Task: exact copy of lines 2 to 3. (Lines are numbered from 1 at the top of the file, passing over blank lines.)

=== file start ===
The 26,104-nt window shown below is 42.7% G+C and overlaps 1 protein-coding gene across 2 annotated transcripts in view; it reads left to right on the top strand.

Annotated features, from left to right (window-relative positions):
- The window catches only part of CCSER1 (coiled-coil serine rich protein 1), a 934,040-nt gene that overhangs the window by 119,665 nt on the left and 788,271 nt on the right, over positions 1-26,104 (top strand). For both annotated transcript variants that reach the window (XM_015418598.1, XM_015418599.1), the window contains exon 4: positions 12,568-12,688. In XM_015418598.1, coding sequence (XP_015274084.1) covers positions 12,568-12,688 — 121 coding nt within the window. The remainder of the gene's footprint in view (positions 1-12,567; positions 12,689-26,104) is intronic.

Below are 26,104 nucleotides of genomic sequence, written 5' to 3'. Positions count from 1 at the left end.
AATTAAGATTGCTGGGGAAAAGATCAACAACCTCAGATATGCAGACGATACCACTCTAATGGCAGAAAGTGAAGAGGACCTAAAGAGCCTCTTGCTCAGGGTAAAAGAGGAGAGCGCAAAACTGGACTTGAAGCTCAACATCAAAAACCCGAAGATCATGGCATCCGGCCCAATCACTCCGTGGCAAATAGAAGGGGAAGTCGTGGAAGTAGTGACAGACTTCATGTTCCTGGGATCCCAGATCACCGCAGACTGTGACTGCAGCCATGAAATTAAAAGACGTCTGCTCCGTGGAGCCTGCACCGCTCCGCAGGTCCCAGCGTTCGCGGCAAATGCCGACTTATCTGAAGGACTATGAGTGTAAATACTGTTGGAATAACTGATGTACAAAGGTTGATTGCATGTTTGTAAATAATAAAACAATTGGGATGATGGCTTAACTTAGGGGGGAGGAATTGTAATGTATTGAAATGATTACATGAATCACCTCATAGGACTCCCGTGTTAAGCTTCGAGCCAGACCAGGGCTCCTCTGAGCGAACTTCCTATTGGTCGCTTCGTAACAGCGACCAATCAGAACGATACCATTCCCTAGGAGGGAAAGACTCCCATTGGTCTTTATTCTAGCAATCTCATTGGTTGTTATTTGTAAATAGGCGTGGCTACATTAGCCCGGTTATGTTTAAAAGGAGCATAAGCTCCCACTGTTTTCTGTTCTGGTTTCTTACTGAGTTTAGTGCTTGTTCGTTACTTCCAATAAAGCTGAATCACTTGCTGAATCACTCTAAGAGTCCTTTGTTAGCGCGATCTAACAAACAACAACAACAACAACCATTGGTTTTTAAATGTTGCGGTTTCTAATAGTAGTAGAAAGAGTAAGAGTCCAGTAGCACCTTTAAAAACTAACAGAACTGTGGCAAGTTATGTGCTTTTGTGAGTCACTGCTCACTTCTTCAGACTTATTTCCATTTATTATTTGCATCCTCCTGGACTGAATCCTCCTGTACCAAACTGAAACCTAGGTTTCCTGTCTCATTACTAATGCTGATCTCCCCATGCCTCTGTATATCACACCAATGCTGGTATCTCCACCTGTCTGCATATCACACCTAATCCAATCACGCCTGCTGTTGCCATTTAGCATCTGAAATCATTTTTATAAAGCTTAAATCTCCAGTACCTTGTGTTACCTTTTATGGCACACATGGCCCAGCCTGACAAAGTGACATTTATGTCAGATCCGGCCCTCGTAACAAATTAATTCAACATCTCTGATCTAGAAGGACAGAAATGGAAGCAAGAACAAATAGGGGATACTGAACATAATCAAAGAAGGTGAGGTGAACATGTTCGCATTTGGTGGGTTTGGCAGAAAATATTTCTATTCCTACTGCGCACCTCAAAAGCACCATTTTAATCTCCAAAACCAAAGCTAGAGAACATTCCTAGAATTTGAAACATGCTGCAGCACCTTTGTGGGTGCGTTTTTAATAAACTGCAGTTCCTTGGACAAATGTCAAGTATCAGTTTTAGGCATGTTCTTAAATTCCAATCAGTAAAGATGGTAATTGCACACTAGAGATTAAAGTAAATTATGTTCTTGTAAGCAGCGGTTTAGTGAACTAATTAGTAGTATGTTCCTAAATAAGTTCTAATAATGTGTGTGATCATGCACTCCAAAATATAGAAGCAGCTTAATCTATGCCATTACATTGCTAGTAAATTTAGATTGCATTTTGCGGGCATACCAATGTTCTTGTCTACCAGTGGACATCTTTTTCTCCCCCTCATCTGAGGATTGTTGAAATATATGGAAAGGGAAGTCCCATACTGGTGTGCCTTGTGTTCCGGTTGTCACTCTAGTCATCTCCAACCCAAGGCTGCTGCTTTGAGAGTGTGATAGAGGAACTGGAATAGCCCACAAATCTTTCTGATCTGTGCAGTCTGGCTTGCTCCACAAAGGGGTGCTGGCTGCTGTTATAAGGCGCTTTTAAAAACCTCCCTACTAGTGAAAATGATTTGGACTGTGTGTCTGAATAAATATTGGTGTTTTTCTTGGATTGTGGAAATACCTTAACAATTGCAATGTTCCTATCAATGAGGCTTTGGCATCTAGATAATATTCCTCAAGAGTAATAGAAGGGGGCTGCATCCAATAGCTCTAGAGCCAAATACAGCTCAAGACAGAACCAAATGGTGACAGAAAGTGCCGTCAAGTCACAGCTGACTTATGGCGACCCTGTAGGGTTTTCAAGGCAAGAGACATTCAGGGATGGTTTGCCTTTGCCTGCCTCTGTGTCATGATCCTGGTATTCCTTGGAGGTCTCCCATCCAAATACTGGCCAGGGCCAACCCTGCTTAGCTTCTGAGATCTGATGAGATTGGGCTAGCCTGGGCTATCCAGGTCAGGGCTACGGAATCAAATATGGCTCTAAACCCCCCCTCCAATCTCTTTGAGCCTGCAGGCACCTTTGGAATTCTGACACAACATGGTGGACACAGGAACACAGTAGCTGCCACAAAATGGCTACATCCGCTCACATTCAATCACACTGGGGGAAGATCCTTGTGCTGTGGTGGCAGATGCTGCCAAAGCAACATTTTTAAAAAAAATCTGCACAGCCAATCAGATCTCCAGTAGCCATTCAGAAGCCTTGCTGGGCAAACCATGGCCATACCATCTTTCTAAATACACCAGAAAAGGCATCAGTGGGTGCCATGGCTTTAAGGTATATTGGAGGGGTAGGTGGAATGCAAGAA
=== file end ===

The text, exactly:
Annotated features, from left to right (window-relative positions):
- The window catches only part of CCSER1 (coiled-coil serine rich protein 1), a 934,040-nt gene that overhangs the window by 119,665 nt on the left and 788,271 nt on the right, over positions 1-26,104 (top strand). For both annotated transcript variants that reach the window (XM_015418598.1, XM_015418599.1), the window contains exon 4: positions 12,568-12,688. In XM_015418598.1, coding sequence (XP_015274084.1) covers positions 12,568-12,688 — 121 coding nt within the window. The remainder of the gene's footprint in view (positions 1-12,567; positions 12,689-26,104) is intronic.